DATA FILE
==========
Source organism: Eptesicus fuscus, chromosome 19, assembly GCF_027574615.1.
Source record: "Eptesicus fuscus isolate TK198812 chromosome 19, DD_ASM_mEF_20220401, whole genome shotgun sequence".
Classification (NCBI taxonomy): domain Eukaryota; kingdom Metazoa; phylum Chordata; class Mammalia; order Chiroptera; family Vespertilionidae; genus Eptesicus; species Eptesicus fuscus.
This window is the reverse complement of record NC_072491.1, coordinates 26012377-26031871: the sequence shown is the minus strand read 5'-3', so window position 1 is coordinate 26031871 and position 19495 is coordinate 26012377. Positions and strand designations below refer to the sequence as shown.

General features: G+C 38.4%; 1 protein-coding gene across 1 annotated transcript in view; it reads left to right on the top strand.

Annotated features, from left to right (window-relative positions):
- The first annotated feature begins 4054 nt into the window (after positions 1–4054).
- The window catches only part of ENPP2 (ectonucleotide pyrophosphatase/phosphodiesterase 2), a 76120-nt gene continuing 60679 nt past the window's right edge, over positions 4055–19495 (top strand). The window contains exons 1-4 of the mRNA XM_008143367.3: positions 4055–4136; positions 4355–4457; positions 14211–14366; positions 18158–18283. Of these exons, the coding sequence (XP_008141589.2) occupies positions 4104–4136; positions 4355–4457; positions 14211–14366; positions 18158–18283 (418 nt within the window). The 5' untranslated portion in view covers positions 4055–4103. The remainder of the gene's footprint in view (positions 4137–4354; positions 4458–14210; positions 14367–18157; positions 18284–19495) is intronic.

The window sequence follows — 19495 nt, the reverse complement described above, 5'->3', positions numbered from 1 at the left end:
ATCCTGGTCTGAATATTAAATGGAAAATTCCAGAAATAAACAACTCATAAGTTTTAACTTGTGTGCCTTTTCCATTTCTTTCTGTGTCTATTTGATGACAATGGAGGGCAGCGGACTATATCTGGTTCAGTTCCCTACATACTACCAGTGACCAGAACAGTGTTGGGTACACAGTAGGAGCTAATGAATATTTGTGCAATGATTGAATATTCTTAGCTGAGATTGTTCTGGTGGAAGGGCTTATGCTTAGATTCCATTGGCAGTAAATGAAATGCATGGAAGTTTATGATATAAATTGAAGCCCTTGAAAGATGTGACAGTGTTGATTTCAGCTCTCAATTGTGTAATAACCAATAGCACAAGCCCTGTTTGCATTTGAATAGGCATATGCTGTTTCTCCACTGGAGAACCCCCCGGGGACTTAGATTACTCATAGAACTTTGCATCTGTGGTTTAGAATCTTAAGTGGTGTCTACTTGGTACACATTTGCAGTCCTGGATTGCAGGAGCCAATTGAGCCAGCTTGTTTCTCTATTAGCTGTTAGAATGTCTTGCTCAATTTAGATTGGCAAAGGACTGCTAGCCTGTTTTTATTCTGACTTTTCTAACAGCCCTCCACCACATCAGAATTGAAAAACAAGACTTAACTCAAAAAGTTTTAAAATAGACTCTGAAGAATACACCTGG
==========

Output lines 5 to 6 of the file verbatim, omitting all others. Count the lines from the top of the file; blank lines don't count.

General features: G+C 38.4%; 1 protein-coding gene across 1 annotated transcript in view; it reads left to right on the top strand.

Annotated features, from left to right (window-relative positions):